As ride captain, I’m responsibly for rider cohesion and unity. It’s important that we approach this with the same purpose and principles. I lead the discussion around questions like: What are our goals? What are our principles around how we behave as a team and with the crew? What will we do and what won’t we do? These were all conversations we needed to have honestly.
We want to finish the race and enjoy it. We’ve got ambitions of winning the female section, and we’ve had to be clear with ourselves and with each other about what that would require from us.
It’s also important that we manage our behaviour with the crew. Exhaustion does crazy things to people. We’ve all adopted the principle of “breathe, think, talk.” As we become more tired, we know we’re going to become more emotional. We need to make sure our conversations and interactions add value and are focused on the positive rather than the negative and the unproductive.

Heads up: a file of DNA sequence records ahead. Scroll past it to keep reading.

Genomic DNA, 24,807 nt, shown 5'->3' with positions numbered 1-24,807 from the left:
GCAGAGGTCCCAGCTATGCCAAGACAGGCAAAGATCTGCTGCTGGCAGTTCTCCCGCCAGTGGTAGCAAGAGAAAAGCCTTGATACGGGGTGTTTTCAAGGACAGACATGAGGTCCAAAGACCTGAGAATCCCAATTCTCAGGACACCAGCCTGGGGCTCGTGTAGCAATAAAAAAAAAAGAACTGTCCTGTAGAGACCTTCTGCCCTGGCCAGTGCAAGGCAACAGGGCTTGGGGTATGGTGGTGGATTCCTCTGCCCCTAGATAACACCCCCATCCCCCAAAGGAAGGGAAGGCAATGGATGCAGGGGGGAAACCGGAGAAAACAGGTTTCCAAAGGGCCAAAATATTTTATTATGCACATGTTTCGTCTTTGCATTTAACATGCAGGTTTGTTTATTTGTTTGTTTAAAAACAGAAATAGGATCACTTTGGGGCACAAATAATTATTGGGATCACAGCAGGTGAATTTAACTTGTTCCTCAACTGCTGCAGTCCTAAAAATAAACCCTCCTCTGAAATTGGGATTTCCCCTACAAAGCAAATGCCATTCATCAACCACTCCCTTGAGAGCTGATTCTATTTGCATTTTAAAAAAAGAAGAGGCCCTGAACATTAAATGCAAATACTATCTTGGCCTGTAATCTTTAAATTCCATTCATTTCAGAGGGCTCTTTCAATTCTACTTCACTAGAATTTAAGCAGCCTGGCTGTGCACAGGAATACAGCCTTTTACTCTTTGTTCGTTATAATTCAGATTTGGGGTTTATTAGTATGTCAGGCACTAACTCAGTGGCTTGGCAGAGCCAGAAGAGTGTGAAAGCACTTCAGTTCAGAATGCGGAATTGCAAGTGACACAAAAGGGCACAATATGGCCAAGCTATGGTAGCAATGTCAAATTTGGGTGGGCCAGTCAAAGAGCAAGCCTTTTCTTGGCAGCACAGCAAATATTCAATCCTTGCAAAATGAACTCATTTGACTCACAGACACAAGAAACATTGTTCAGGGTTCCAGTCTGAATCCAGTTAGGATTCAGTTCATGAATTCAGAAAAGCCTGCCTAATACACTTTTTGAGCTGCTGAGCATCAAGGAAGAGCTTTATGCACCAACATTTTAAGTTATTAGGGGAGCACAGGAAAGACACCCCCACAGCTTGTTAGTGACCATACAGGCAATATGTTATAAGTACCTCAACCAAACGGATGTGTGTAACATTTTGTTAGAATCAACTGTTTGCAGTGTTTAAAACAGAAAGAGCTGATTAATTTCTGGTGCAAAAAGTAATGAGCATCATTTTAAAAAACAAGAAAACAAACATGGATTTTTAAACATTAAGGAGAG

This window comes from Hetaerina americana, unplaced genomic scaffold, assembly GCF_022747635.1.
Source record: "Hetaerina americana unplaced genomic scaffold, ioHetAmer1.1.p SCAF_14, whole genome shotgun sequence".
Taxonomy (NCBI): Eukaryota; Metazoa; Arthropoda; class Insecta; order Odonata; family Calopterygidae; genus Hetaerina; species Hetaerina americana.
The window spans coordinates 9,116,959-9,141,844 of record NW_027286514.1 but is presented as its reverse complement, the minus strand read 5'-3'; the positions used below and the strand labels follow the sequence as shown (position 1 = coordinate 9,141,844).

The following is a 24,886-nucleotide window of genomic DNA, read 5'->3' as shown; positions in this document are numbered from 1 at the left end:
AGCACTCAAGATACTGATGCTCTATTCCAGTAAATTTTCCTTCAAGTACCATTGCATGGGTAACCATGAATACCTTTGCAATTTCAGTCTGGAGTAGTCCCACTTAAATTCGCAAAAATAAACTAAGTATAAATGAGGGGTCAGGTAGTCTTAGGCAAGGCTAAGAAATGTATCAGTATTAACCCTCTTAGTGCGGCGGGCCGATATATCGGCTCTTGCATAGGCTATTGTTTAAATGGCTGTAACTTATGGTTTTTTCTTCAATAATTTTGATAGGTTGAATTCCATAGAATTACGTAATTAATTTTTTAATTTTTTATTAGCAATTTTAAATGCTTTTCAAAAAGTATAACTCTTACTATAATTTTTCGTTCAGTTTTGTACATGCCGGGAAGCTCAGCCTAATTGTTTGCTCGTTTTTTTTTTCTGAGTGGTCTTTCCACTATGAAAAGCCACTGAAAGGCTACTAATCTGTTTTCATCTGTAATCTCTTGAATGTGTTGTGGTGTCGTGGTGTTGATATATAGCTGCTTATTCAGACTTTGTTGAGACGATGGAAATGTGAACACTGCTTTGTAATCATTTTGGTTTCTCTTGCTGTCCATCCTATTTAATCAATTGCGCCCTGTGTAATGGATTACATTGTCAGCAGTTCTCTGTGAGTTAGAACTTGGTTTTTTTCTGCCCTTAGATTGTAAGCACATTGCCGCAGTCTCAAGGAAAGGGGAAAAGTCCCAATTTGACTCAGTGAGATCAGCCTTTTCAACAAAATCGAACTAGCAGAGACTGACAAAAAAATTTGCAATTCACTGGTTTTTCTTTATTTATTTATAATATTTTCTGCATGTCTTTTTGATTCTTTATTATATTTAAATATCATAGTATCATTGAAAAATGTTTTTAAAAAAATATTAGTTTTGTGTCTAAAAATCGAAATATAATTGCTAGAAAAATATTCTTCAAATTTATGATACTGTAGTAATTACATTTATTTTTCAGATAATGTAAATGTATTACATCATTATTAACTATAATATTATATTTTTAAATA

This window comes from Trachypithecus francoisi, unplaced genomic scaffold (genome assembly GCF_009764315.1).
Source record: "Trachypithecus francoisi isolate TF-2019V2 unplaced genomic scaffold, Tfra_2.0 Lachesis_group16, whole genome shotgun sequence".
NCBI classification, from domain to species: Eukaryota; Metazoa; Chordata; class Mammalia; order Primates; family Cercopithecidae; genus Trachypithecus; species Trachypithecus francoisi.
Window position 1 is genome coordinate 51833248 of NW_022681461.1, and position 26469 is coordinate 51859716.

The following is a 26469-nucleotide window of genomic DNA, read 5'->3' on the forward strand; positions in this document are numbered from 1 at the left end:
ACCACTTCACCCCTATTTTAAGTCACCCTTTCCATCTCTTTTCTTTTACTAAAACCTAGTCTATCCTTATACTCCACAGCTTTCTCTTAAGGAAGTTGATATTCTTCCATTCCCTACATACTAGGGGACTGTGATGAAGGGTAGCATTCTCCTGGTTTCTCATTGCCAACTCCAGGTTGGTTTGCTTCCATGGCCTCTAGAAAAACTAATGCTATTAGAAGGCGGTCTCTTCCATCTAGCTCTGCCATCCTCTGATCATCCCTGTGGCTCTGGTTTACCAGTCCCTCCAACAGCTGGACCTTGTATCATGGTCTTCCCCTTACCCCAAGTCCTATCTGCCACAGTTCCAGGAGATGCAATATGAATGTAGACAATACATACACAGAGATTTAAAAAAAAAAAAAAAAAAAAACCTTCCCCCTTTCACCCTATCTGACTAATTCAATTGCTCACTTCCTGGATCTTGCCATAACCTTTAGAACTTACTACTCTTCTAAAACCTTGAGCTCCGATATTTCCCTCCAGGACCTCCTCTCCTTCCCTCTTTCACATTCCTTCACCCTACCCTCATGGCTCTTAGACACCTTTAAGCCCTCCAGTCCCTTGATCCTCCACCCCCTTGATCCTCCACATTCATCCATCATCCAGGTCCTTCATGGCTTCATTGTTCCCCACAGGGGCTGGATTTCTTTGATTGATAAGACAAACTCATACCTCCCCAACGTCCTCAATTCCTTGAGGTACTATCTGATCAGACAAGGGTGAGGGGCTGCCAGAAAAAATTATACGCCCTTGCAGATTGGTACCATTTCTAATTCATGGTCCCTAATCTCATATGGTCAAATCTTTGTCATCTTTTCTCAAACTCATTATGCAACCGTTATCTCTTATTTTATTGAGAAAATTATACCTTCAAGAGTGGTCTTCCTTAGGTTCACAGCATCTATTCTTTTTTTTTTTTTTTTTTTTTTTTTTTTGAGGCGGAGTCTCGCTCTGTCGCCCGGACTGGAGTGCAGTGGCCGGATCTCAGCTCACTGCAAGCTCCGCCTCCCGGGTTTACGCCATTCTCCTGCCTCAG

We’ve spoken to people who have done the race and we watched a lot of race footage. We know that this interpersonal stuff can be one of the biggest challenges. It’s amazing how frayed and emotional people become when they’re lacking sleep. We’re doing everything we can to prepare ourselves for that.